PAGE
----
Greek South Italian Oinochoe


A black glazed oinochoe made in Gnathia. The belly of the vessel is round and ribbed, tapering to a narrow neck with a wide-spreading mouth. There features a single handle, and a lion’s head in moulded relief at the point where the base joins the mouth. The oinochoe stands on a short raised foot.

Date: Early 3rd Century BC
Condition: Original handle re-attached; otherwise complete; areas of the painted decoration eroded around the neck and handle; some light encrustations.


An oinochoe is a form of ancient Greek wine jug, which would likely have been used at the symposium (a male drinking party).

Southern Italy was populated by a large number of Greek colonies from the 8th century BC onwards – so much so that the Romans referred to the area as Magna Graecia – ‘Great Greece’. These Greek colonies were instrumental in bringing Greek culture and thought to Italy, greatly influencing Roman literature, philosophy, and material culture in turn. The city of Gnathia in southern Apulia, for instance, was famed for its pottery, with production of vases, oinochoe, and other wares beginning around 360 – 370 BC. A polychrome palette would then be used to decorate these ceramics, with the colourful paints being applied directly onto the pot’s black glaze – one of the defining traits of Gnathia-ware pottery. Here, the black gloss background has been painted with the typical palette of yellow and white, forming a pleasing vegetal motif around the neck of the oinochoe.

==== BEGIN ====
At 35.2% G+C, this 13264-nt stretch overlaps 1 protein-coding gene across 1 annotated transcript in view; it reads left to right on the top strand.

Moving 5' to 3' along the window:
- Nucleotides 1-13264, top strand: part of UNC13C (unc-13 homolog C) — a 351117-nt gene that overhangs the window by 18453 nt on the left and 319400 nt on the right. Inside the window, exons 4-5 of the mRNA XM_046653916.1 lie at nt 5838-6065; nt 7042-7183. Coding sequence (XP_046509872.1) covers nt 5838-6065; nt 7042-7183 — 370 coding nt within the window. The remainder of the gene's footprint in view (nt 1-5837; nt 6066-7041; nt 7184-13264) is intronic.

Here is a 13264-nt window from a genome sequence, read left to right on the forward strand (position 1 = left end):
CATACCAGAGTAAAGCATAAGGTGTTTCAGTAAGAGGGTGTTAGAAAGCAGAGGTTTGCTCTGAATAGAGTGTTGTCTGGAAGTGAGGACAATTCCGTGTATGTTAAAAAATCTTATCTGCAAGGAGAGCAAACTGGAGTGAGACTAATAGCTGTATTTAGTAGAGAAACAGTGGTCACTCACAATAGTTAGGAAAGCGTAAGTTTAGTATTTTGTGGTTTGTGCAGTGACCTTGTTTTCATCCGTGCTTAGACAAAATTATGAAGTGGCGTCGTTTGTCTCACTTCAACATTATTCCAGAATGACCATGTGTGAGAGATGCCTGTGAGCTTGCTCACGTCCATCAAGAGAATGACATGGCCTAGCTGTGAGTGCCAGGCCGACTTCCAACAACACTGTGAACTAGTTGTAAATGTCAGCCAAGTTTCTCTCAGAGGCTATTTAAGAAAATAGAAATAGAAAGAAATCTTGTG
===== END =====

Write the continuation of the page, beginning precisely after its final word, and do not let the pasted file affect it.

To find out more about different types of Greek vessel please see our relevant blog post: Collecting Greek Vases.

Weight 427.00 g
Dimensions H 20 cm



Pottery and Porcelain